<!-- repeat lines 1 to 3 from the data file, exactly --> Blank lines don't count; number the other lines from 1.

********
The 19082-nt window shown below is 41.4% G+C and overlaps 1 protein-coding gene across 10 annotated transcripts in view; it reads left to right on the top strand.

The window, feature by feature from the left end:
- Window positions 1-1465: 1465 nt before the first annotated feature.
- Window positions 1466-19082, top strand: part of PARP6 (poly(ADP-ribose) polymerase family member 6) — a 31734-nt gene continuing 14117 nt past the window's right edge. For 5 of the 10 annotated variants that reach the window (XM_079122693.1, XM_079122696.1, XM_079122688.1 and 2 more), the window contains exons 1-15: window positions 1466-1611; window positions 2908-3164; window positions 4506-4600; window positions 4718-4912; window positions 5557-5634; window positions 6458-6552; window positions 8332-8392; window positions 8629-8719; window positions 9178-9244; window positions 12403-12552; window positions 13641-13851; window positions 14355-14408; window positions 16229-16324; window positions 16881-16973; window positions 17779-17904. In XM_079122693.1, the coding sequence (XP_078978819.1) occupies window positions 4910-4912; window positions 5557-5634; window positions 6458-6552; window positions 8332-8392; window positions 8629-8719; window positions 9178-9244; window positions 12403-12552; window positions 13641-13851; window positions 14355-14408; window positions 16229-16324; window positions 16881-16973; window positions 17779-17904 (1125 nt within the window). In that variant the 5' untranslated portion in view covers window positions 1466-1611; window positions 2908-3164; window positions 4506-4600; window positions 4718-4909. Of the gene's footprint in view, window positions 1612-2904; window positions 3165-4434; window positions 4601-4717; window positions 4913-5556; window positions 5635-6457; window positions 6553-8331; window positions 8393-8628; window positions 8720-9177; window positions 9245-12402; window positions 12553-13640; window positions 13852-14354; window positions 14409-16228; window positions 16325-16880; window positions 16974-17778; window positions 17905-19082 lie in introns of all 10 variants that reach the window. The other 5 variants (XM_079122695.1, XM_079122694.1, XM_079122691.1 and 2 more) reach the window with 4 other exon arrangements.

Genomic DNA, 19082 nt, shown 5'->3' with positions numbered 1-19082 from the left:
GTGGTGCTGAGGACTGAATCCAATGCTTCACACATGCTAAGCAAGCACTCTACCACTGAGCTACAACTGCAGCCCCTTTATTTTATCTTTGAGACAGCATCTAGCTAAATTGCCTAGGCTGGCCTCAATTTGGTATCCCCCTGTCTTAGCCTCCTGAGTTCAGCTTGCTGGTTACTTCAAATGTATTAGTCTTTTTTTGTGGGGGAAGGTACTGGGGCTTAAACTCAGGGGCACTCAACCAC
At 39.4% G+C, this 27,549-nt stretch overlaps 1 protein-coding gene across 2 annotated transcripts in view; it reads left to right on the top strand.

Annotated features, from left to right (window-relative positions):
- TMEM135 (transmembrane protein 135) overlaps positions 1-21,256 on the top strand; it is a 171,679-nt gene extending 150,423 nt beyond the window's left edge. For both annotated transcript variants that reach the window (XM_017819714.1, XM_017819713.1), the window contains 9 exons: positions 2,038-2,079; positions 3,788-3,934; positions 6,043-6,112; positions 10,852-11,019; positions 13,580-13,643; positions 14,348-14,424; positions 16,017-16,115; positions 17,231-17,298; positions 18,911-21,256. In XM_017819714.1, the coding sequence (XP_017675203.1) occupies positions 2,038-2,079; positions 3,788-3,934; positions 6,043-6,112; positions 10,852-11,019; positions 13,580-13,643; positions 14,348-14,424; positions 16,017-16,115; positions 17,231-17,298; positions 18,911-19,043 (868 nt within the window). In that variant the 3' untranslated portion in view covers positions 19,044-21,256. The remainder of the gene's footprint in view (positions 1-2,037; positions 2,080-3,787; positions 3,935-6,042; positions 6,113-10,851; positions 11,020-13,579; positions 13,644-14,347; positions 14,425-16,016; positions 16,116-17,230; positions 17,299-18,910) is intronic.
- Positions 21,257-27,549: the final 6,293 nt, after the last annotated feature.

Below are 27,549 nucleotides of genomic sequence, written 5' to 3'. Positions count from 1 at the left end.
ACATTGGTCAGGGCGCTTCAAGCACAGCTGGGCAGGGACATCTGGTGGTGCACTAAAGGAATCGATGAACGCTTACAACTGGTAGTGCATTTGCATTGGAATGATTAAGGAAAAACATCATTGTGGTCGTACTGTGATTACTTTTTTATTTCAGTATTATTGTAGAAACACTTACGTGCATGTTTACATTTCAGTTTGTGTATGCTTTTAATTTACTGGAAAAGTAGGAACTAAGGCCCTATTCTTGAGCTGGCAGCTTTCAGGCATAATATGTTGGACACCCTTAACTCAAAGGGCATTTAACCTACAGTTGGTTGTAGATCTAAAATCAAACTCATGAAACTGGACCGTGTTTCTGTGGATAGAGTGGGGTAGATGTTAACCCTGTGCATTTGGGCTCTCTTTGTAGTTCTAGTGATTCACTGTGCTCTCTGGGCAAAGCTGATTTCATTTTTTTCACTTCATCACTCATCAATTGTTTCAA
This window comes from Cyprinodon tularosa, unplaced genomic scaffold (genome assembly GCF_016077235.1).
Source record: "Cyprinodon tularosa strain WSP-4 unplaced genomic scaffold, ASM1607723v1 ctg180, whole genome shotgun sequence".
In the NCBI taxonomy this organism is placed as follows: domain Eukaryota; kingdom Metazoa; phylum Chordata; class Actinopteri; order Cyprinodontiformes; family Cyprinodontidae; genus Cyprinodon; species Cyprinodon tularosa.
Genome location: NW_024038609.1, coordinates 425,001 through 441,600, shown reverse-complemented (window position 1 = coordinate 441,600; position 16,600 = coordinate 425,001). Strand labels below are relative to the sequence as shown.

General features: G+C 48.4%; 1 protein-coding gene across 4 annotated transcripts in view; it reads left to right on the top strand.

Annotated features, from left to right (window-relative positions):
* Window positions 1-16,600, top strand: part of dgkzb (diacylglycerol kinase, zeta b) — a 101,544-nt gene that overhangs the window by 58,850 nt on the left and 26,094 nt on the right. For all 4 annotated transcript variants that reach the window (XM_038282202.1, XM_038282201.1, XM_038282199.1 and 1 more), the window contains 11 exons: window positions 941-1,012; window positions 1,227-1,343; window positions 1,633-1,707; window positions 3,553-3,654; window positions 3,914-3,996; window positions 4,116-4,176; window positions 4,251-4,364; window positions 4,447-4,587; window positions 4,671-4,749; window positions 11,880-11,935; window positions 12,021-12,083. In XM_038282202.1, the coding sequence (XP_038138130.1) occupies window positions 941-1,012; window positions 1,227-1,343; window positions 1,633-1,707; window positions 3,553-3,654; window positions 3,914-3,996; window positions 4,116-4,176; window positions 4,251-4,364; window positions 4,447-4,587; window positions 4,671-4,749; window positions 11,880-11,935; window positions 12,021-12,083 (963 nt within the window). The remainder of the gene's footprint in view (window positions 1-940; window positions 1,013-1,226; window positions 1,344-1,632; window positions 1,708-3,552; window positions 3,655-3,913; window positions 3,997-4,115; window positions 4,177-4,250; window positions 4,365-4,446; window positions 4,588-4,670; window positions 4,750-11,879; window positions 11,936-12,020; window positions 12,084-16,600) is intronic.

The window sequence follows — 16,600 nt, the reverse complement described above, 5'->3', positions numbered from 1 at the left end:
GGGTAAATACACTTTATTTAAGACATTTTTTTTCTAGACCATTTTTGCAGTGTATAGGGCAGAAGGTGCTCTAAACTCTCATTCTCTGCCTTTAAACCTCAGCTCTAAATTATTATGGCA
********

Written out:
The 19082-nt window shown below is 41.4% G+C and overlaps 1 protein-coding gene across 10 annotated transcripts in view; it reads left to right on the top strand.

The window, feature by feature from the left end:
- Window positions 1-1465: 1465 nt before the first annotated feature.